“I used to be able to levitate pencils and things,” I said, “but now I can’t even get one to stand on end. I think I’m … out of order, or something.”

“Happens to the best of ’em.” She looked to Addison. “And you?”

Addison rolled his eyes. “I’m a talking dog?”

“And that’s all you do, talk?”

“Sometimes it seems that way,” I couldn’t resist saying.

“I don’t know whom to feel more insulted by,” said Addison.

Lorraine took a final puff of her cigarette and flicked it away. “All right, sugars. Follow me.”

She started to walk away. We hung behind a moment and conferred in a whisper.

“What about Sharon?” I said. “He told us to wait here.”

“This will only take a minute,” Emma said. “And I have a hunch she knows a lot more about where the wights are hiding than Sharon does.”

“And you think she’s just going to volunteer such information?” said Addison.

“We’ll see,” Emma said, and she turned to follow Lorraine.

* * *

Lorraine’s place had no window and no sign, just a blank door with a silver bell on a pull chain. Lorraine rang the bell. We waited while a series of deadbolts were slid from the inside, and then the door opened a crack. An eye glinted at us from the shadows.

“Fresh meat?” said a man’s voice.

“Customers,” Lorraine replied. “Let us in.”

The eye disappeared and the door opened the rest of the way. We came into a formal entrance hall, where the doorman waited to look us over. He wore a massive overcoat with a high collar and a wide-brimmed fedora, the hat tilted so low that all we could see of his face were two pinprick eyes and the tip of his nose. He stood blocking our way, staring us down.

“Well?” said Lorraine.

The man seemed to decide we weren’t a threat. “Okay,” he said, stepping aside. He closed and locked the door behind us, then trailed after as Lorraine showed us down a long hallway.

We came into a dim parlor flickering with oil lamps. It was a sleazy place with delusions of grandeur: the walls were trimmed with gold scrollwork and velvet drapes, the domed ceiling was painted with tanned and tunicked Greek gods, and marble columns framed the entrance to the hall.

Lorraine nodded to the doorman. “Thank you, Carlos.”

Carlos glided away to the back of the room. Lorraine walked to a curtained wall and pulled a cord, and the fabric slid aside to reveal a wide panel of sturdy glass. We stepped forward to look, and through it saw another room. It was very much like the one we were standing in, but smaller, and people were lazing about on chairs and sofas, some reading while others napped.

I counted eight of them. A few were older, graying at the temples. Two, a boy and a girl, were under the age of ten. They were all, I realized, prisoners.

Addison started to ask a question, but Lorraine gestured impatiently. “Questions after, please.” She strode to the glass, picked up a tube connected umbilically to the wall below it, and spoke into one end. “Number thirteen!”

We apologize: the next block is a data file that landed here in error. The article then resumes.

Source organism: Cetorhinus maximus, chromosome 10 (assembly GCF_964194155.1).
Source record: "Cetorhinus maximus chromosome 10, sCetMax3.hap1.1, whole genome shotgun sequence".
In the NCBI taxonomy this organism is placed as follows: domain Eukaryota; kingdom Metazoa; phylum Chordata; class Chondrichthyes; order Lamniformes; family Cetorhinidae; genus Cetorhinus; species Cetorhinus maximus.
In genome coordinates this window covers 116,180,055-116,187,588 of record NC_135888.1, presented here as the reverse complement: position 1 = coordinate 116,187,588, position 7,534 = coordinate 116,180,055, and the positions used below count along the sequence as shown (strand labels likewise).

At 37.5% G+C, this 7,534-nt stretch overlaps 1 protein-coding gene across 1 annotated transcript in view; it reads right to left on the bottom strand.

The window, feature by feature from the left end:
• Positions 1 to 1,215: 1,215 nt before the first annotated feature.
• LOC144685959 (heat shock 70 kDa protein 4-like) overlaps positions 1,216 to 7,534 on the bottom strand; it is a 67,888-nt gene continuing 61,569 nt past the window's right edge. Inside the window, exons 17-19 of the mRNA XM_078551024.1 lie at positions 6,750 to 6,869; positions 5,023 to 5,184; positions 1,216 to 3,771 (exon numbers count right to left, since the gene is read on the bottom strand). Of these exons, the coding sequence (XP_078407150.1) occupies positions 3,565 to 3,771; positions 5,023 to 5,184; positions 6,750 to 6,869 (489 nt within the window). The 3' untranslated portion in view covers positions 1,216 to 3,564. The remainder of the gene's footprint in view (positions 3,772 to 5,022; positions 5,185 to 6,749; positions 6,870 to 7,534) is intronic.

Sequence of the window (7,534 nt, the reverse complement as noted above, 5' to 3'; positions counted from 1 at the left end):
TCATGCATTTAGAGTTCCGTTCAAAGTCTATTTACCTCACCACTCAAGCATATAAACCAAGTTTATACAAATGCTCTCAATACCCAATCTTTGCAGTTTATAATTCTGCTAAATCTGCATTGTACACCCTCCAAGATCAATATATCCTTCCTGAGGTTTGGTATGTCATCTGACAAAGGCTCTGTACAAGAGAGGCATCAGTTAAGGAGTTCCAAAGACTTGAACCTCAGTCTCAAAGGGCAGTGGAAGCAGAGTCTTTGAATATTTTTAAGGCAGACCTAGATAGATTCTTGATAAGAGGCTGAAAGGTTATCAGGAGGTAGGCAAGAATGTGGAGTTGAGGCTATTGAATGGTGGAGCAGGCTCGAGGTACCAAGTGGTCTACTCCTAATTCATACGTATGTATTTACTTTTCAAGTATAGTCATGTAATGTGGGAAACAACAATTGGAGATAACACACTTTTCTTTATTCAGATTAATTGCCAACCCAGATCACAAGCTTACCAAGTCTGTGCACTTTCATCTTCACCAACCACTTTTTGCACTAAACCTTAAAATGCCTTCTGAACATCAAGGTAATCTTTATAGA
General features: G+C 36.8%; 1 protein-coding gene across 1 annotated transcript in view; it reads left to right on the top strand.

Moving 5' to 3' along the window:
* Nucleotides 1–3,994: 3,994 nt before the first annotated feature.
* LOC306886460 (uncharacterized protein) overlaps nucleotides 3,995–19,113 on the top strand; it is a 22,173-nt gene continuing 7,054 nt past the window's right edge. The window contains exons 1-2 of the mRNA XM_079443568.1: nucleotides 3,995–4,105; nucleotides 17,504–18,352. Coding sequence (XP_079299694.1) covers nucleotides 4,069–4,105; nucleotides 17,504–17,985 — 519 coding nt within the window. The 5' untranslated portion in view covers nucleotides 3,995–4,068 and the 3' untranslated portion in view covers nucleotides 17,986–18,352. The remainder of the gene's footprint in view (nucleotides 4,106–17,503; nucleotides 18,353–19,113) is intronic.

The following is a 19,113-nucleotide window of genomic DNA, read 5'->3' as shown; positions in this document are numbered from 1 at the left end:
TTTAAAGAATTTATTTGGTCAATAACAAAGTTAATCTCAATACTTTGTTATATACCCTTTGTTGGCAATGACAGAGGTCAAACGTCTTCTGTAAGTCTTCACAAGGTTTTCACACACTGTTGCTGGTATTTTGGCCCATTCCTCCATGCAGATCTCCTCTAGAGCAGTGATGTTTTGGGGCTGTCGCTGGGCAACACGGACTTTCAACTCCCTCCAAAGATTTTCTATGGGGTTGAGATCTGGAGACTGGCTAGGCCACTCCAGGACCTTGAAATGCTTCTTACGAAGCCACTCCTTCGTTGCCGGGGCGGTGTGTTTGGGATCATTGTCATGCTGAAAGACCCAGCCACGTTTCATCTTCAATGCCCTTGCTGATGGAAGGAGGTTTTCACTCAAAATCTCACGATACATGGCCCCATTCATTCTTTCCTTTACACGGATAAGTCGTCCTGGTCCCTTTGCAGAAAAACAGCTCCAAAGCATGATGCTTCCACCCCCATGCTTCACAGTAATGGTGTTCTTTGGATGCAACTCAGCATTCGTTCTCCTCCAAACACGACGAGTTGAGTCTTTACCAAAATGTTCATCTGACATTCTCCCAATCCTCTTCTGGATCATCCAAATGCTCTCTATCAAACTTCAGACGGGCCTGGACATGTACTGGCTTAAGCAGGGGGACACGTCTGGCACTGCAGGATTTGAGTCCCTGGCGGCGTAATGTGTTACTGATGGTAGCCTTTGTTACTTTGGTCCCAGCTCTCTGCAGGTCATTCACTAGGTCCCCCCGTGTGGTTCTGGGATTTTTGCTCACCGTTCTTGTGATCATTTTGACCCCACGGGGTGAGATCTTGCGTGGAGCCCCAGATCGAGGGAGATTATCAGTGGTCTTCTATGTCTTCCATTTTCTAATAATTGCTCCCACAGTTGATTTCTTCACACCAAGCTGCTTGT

On the other side of the glass, the youngest boy stood and shuffled forward. His hands and legs were chained, and he was the only peculiar wearing anything resembling prisoner’s garb: a striped suit and cap with the number 13 stitched boldly onto them. Though he couldn’t have been older than ten, he had a man’s facial hair: a bushy, triangular goatee and eyebrows like jungle caterpillars, the eyes below them cold and appraising.

“Why is he chained like that?” I said. “Is he dangerous?”

“You’ll see,” Lorraine said.

The boy closed his eyes. He seemed to be concentrating. A moment later, hair began to emerge from the brim of his cap, creeping down his forehead. His goatee grew, too, twisting into a clump, then rising and swaying like a charmed snake.

“Heavenly herons,” said Addison. “How marvelously strange.”

“Watch closely now,” said Lorraine, grinning.

Number thirteen raised his shackled hands. The pointed end of his charmed goatee aimed itself at the lock, sniffed around the keyhole, and wriggled inside. The boy opened his eyes and stared ahead, expressionless. After ten or so seconds, the twisted goatee stiffened and began to vibrate, making a high musical note we could hear through the glass.

The padlock opened and the chains fell away from his wrists.

He bowed slightly. I stifled an urge to applaud.

“He can open any lock in the world,” Lorraine said with a hint of pride.

The boy returned to his chair and magazine.

Lorraine covered the tube with her hand. “He’s one of a kind, and so are the rest. One’s a thought reader, very adept. Another can reach through walls up to her shoulder. That’s more useful than it sounds, believe me. The little girl here flies if she’s had enough grape soda.”

“Is that right,” Addison said thickly.

“She’d be happy to demonstrate,” said Lorraine, and speaking into the tube, she summoned the girl to the window.

“It’s not necessary,” Emma said through clenched teeth.

“It’s their job,” said Lorraine. “Five, come forward!”

The little girl went to a table stocked with bottles, selected one filled with purple liquid, and took a long drink. When she’d drained it, she set down the bottle, let out a dainty hiccup, and went to stand by a cane-backed chair. A moment later she hiccupped again and her feet began to lift off the ground, pivoting upward while her head remained level. By the third hiccup, her feet had risen ninety degrees and she lay flat on her back in the air, her only support the top of the chair beneath her neck.

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